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California’s Outdoor Dining Ban Might Extend Into 2021

Also: Hazard pay for grocery workers, and more news to know today

California’s COVID-19 case rates could keep outdoor dining shuttered into 2021
Photo by PATRICK T. FALLON/AFP via Getty Images

Welcome to p.m. Intel, your bite-sized roundup of Bay Area food and restaurant news. Tips are always welcome, drop them here.

  • California Gov. Gavin Newsom says that he expects regional stay-at-home orders to remain in place past their initial three week period, as availability of hospital beds across the state continues to drop. According to KPIX, Newsom said that ICU rates have shot up by 51 percent in the past two weeks, and the state only has 2.5 percent availability of hospital beds. Even in the Bay Area, only 13.7 percent of hospital beds are free, which means that activities like outdoor dining will remain off the table until that number improves. The Bay Area’s stay-at-home order is currently expected to lift on January 7, but Newsom says that “We are likely – I think it’s pretty self-evident – going to need to extend those original dates.”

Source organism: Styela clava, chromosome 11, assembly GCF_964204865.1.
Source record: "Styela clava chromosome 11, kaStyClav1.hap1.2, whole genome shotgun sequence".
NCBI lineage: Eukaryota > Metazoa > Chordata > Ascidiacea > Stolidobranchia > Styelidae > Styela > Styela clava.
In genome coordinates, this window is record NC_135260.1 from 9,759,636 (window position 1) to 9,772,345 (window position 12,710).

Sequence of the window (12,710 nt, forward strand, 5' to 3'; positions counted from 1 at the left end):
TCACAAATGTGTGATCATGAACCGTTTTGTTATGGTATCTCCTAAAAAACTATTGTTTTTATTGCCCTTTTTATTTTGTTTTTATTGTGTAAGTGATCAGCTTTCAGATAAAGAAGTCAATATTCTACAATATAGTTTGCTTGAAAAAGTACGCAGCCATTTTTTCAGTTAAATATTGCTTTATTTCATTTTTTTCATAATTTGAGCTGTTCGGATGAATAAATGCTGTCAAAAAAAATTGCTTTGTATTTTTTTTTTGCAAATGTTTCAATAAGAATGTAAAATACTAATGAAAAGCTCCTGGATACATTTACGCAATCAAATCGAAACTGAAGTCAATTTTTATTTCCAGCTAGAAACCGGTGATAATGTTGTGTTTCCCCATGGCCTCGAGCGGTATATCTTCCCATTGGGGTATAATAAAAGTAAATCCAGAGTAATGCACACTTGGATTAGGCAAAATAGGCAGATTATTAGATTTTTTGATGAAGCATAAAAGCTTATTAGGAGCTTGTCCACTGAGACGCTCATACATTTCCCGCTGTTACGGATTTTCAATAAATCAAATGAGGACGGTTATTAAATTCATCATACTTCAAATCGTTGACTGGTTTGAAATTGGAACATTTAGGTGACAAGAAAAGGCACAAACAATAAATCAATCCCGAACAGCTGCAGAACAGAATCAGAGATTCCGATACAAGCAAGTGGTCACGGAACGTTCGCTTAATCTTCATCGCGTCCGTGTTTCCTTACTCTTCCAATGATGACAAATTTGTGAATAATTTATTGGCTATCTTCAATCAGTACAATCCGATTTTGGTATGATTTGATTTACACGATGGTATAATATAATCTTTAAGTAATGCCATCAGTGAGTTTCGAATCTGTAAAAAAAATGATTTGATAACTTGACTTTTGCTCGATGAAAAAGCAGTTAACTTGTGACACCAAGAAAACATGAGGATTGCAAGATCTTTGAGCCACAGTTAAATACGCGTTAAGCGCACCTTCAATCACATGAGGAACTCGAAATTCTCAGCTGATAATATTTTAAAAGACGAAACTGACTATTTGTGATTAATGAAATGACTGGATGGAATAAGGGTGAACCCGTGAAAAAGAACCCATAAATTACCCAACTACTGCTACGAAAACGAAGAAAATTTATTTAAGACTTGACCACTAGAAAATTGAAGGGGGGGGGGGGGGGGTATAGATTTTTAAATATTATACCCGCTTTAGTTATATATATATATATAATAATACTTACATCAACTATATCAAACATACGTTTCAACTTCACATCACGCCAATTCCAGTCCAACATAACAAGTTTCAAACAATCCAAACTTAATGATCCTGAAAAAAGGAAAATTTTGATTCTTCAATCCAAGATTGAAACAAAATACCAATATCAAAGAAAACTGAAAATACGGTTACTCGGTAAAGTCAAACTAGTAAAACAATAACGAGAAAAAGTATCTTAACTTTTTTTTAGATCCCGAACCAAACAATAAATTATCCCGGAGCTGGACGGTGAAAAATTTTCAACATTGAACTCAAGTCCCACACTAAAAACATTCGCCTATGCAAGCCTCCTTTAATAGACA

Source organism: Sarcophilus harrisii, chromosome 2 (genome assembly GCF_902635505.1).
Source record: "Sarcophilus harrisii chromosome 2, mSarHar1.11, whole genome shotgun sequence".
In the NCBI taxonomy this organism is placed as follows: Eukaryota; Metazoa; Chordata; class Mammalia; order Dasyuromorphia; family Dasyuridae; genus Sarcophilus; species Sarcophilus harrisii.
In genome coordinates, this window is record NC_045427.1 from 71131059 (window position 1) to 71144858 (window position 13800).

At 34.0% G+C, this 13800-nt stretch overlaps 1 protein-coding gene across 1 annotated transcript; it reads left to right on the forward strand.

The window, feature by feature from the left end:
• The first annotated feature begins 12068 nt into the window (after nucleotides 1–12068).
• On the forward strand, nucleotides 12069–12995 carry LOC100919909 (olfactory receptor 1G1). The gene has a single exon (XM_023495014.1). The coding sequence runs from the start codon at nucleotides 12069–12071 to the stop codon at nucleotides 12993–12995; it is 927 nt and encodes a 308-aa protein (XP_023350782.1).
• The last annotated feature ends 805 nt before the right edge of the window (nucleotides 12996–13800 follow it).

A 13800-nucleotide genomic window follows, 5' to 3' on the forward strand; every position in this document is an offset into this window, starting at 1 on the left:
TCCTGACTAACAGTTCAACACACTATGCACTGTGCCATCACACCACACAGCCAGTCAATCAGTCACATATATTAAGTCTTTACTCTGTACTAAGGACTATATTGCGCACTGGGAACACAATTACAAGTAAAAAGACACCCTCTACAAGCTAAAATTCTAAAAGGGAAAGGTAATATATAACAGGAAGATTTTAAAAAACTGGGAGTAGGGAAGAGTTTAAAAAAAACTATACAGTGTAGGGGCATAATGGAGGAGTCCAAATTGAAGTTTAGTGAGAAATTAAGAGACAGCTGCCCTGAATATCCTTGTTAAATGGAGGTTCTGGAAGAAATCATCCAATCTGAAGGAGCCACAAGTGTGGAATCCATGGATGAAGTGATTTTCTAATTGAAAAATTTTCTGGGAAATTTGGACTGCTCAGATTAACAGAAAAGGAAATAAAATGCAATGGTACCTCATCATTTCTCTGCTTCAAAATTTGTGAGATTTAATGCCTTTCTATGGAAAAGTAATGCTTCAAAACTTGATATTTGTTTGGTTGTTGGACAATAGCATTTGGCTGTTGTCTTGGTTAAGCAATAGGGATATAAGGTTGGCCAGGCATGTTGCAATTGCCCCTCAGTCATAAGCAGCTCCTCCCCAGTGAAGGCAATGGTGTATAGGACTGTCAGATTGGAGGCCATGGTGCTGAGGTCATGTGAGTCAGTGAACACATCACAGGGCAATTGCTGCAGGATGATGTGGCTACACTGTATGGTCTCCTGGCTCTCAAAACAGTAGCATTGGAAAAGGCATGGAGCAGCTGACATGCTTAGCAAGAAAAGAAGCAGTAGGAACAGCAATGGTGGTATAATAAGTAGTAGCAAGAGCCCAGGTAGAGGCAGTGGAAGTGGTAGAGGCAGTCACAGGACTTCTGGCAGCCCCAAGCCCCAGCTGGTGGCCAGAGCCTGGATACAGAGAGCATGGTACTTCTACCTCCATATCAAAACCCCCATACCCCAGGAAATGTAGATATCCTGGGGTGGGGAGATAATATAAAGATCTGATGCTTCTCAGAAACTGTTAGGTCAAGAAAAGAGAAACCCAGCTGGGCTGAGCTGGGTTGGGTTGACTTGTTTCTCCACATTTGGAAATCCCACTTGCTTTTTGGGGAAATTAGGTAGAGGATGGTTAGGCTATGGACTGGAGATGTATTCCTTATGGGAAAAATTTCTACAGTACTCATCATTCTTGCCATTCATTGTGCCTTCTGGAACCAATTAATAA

• The SF Chronicle’s FAQ on San Francisco’s quarantine rules makes it clear that, no, you can’t just run out and grab some takeout if you’ve recently traveled outside the Bay Area. Those exempt from the quarantine (here’s a full list) include medical professionals and first responders, as well as those traveling for “official government purposes, essential work and court appearances.” And, according to NBC Bay Area, the Golden State Warriors.
  • Now that Prop 22 means food delivery companies like Uber and Doordash can deny their California drivers employee protections, those SF-based companies are trying to enact similar labor law exemptions in other states. [Wired]
  • San Jose food pantry Martha’s Kitchen says demand has increased by 100 percent as the pandemic erodes incomes. [ABC 7]
  • John Nunes, the president of NorCal’s United Food and Commercial Workers Union Local 5, argues that employees at grocery stores deserve hazard pay as they work to keep shoppers healthy and fed. [SF Chronicle]
  • Palo Alto non-profit Ada’s Cafe, which works with people with developmental disabilities to provide job training and employment, is struggling to raise funds as the pandemic continues. [Palo Alto Online]